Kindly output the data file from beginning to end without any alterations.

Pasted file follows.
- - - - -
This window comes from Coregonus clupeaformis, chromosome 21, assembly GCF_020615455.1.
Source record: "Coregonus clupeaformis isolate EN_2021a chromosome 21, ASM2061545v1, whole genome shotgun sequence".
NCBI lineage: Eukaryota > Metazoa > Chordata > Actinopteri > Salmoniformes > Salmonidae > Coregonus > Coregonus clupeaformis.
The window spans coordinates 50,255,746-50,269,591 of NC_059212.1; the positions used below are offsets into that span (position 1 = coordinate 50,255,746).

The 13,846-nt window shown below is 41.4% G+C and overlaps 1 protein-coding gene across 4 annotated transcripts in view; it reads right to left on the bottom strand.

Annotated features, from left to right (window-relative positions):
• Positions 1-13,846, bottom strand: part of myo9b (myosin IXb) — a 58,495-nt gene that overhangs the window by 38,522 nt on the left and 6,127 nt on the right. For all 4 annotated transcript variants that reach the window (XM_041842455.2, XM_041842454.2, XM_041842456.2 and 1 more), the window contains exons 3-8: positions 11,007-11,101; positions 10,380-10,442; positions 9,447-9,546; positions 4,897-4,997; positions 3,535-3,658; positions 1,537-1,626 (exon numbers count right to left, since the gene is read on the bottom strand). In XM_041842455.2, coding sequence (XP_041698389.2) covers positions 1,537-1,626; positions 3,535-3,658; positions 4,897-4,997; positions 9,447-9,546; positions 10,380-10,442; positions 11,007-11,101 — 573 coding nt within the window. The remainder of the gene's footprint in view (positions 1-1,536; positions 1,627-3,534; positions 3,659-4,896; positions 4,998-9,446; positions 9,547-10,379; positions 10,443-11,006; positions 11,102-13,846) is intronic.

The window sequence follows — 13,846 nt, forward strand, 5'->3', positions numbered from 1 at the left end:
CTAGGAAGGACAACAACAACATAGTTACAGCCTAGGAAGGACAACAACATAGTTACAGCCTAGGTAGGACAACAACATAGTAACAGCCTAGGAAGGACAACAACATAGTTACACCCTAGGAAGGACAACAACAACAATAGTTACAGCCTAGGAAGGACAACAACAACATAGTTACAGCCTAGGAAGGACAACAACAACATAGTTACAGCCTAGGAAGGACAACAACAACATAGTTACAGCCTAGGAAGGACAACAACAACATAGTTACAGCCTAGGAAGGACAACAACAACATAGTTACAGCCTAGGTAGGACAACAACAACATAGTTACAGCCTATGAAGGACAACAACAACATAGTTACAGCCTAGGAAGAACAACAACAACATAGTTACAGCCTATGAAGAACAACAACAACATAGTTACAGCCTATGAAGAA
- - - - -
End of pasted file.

This window comes from Coregonus clupeaformis, chromosome 21, assembly GCF_020615455.1.
Source record: "Coregonus clupeaformis isolate EN_2021a chromosome 21, ASM2061545v1, whole genome shotgun sequence".
NCBI lineage: Eukaryota > Metazoa > Chordata > Actinopteri > Salmoniformes > Salmonidae > Coregonus > Coregonus clupeaformis.
The window spans coordinates 50,255,746-50,269,591 of NC_059212.1; the positions used below are offsets into that span (position 1 = coordinate 50,255,746).

The 13,846-nt window shown below is 41.4% G+C and overlaps 1 protein-coding gene across 4 annotated transcripts in view; it reads right to left on the bottom strand.

Annotated features, from left to right (window-relative positions):
• Positions 1-13,846, bottom strand: part of myo9b (myosin IXb) — a 58,495-nt gene that overhangs the window by 38,522 nt on the left and 6,127 nt on the right. For all 4 annotated transcript variants that reach the window (XM_041842455.2, XM_041842454.2, XM_041842456.2 and 1 more), the window contains exons 3-8: positions 11,007-11,101; positions 10,380-10,442; positions 9,447-9,546; positions 4,897-4,997; positions 3,535-3,658; positions 1,537-1,626 (exon numbers count right to left, since the gene is read on the bottom strand). In XM_041842455.2, coding sequence (XP_041698389.2) covers positions 1,537-1,626; positions 3,535-3,658; positions 4,897-4,997; positions 9,447-9,546; positions 10,380-10,442; positions 11,007-11,101 — 573 coding nt within the window. The remainder of the gene's footprint in view (positions 1-1,536; positions 1,627-3,534; positions 3,659-4,896; positions 4,998-9,446; positions 9,547-10,379; positions 10,443-11,006; positions 11,102-13,846) is intronic.

The window sequence follows — 13,846 nt, forward strand, 5'->3', positions numbered from 1 at the left end:
CTAGGAAGGACAACAACAACATAGTTACAGCCTAGGAAGGACAACAACATAGTTACAGCCTAGGTAGGACAACAACATAGTAACAGCCTAGGAAGGACAACAACATAGTTACACCCTAGGAAGGACAACAACAACAATAGTTACAGCCTAGGAAGGACAACAACAACATAGTTACAGCCTAGGAAGGACAACAACAACATAGTTACAGCCTAGGAAGGACAACAACAACATAGTTACAGCCTAGGAAGGACAACAACAACATAGTTACAGCCTAGGAAGGACAACAACAACATAGTTACAGCCTAGGTAGGACAACAACAACATAGTTACAGCCTATGAAGGACAACAACAACATAGTTACAGCCTAGGAAGAACAACAACAACATAGTTACAGCCTATGAAGAACAACAACAACATAGTTACAGCCTATGAAGAA